Stop what you’re doing; I’ve got some breaking news. Cars have changed significantly since they began hitting the roads. I know this isn’t breaking news, but it’s no less interesting. Since the beginning cars have been evolving. Many features have come and gone.
For some enthusiasts, of which I count myself as one, I see all of this technology and miss some of the features that gave cars a little more character. Some had to be done away with because of safety concerns, others fell out of style, while others were killed by designers.
Ardauto.ie has compiled a list of features that can no longer be found on new cars that many people remember fondly. Looking at this list it brings back a lot of great memories and reminded me why I have such a love for old cars.
Depending on how old you are or your exposure to old cars you will remember bench seats. Yes, they can still be found in the back of many cars, but there was a time when bench seats also were the front seat. A fixture in many large American cars they added to the experience of driving these land yachts.
Bench seats are gone now replaced by bucket seats in order to have the shifter, center console, switches and storage placed between the two seats.
Climb into most any old car and you will find an ash tray. These started to disappear in the 1990s and by the 2000s they could be had as an option. Why? It was seen as something that was taking up space. It happened so quietly that many people didn’t notice. I can’t imagine the new Toyota or Honda having multiple ash trays. The only purpose they served for me was a place to put spare change.
The next time you’re at a car show look at the size of the trunks of any old car. They are cavernous. You could get lost inside of them. There was a time when it wasn’t uncommon for a car to have 25 square feet of trunk space. Now if you want a large trunk you are forced to buy a large SUV or van (personally that is no way to go through life.)
Spacious trunks had to be done away with so that cars could become more aerodynamic, which translates into better fuel economy. It’s hard to argue with increased fuel economy, but when I have to put one set of golf clubs in the back seat and one in the trunk, it’s a bit annoying.
Inspired by the Lockheed P-38, the first tail fins appeared on the 1948 Cadillac. GM designer and automotive legend Harley Earl was credited for introducing the trend. Tail fins weren’t limited to American cars as many European cars sported them. Sadly by the mid 1960‘s tail fins were gone.
Interest in the space-age in the 1950‘s meant that tail fins weren’t going to be around for long.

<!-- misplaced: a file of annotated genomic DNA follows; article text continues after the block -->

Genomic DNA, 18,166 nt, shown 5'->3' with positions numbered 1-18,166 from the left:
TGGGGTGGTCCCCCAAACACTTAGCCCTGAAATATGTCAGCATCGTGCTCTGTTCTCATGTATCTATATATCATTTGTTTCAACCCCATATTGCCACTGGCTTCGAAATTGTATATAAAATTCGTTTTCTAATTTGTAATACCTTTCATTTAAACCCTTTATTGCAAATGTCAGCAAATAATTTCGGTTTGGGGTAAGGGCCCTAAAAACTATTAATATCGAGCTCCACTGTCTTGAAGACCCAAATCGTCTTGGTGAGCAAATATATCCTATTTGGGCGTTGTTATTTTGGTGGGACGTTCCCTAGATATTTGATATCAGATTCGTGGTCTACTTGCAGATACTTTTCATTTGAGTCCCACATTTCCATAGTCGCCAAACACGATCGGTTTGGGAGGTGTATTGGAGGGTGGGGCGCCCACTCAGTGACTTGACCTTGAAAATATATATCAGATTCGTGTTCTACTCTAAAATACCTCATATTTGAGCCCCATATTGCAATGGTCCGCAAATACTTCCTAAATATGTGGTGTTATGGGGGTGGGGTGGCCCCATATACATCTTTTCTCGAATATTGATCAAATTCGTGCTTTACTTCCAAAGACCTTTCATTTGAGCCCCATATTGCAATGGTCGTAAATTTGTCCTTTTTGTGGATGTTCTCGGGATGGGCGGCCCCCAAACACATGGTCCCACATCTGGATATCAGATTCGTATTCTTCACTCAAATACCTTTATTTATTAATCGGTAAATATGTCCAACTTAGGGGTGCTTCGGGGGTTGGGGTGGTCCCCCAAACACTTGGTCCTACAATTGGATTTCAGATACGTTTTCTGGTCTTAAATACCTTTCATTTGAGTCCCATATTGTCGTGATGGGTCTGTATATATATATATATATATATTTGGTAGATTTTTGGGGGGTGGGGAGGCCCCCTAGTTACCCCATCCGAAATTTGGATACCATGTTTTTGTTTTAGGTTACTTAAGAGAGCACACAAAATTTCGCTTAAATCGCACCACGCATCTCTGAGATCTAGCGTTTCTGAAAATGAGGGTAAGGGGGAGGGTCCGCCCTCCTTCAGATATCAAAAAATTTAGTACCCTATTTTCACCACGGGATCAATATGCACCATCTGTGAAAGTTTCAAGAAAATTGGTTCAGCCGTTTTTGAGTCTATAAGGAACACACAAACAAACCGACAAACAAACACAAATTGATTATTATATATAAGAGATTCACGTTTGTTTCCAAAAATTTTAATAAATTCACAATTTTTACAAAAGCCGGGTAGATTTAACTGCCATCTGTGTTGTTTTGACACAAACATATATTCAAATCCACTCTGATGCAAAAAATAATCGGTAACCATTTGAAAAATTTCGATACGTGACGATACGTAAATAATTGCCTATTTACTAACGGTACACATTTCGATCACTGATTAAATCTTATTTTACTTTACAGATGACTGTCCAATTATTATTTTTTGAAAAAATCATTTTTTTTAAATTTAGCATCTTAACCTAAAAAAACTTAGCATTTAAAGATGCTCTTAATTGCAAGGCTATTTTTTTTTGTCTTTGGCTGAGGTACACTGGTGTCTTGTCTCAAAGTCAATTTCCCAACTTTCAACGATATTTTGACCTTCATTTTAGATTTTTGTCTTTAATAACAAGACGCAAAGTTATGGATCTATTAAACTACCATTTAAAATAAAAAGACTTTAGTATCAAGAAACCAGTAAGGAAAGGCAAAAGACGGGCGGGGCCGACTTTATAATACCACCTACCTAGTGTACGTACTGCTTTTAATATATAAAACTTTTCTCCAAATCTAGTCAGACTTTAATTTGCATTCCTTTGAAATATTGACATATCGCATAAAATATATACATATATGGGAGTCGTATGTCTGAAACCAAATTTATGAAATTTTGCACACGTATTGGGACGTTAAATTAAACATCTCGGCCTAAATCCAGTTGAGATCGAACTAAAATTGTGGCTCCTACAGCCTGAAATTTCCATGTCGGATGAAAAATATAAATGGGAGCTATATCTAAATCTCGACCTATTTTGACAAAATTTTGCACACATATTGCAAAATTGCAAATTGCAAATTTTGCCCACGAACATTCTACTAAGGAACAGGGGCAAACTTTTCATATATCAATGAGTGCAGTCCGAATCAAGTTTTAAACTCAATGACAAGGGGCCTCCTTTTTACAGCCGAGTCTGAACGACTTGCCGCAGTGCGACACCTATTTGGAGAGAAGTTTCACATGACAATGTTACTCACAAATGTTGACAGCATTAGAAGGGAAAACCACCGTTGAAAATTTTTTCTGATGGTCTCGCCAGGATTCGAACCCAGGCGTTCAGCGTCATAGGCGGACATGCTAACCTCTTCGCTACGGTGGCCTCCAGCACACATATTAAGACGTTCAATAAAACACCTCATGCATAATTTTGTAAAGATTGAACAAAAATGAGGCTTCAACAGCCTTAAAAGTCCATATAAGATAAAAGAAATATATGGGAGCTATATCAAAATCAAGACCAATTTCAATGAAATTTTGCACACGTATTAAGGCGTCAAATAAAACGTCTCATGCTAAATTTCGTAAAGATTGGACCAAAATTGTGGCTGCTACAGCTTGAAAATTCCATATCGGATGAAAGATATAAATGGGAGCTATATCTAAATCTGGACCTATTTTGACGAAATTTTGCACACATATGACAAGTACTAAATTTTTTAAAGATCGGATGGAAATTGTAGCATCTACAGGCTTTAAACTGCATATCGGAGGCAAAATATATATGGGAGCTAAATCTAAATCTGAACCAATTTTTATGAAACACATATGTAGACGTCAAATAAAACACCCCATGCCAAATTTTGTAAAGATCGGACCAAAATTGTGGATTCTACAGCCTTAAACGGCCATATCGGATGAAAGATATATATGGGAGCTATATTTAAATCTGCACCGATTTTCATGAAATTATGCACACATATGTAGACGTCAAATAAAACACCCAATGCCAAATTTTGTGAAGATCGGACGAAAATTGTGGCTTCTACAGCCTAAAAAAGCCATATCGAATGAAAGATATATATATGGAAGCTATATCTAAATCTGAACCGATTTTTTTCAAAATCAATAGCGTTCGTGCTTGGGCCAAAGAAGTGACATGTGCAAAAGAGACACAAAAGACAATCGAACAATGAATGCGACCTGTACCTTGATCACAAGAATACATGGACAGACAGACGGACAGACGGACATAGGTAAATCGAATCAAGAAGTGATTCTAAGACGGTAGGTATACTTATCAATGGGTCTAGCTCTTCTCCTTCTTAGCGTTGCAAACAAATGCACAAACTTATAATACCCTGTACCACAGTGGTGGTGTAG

I always looked at tail fins as an interesting part of the design language of the time, the way larger wheels have become more common today.
Full Size Spares
There was a time that every car not just Jeeps had a full size spare, not some space saver. Another feature lost so that vehicles could be made lighter and smaller.
Floor Dimmer Switches
Like the bench seat, this was a feature that the younger generation may not know about. The switch was placed near the brake or clutch pedal and was used to turn on the brights. In order to emulate European luxury cars American manufacturers started placing the control on a stalk on the side of the steering wheel.
The truck I learned to drive in had one of these and I loved it. I didn’t have to move my hands to turn the brights on and off. It also helped me with my foot work as I would be heel and toeing while also having to engage and disengage the brights on the back roads I would drive at night.
If you didn’t have air conditioning window vents were a God send. They helped air circulate within the car without having to have the windows down, which at highway speed can be a bit irritating. By the 1980s they began to disappear as air conditioning became a standard feature.
As with everything on this list it comes back to old cars. Cars that had large thin rimmed steering wheels. A time when the steering wheel only had one purpose, steering the car. I know, how they lived without a bunch of buttons on the steering wheel is beyond me.
Thankfully those dark times are behind us.
Now, the horn is a part of the steering wheel.
A product of the 1960s, suicide doors meant there was no need for a b pillar. This meant that the opening was significantly larger and more convenient. Safety concerns killed this feature since it was there was the possibility of it opening while driving.
Like tail fins, suicide doors were an iconic styling feature that was unique and added a level of character to a car that has been lost in today’s modern styling.
These are not gone yet, but are not as prevalent with the rise of technology in cars. Now, we are seeing more buttons moved to the steering wheel and only one control knob. With touch screen technology becoming the norm in many other applications, the control knob’s days are numbered. Personally I would rather keep knobs.
The automotive world isn’t that different than the rest of the world, when a better solution is found, the older ones get phased out. Is there something lost? Yes, but that’s just how it works.
Thankfully old cars can still be purchased that have all of these bygone features.
Was there something missed on the list or do you have a good story about features no longer in cars? Let us know in the comments!
Inforgraphic courtesy of Ardauto.ie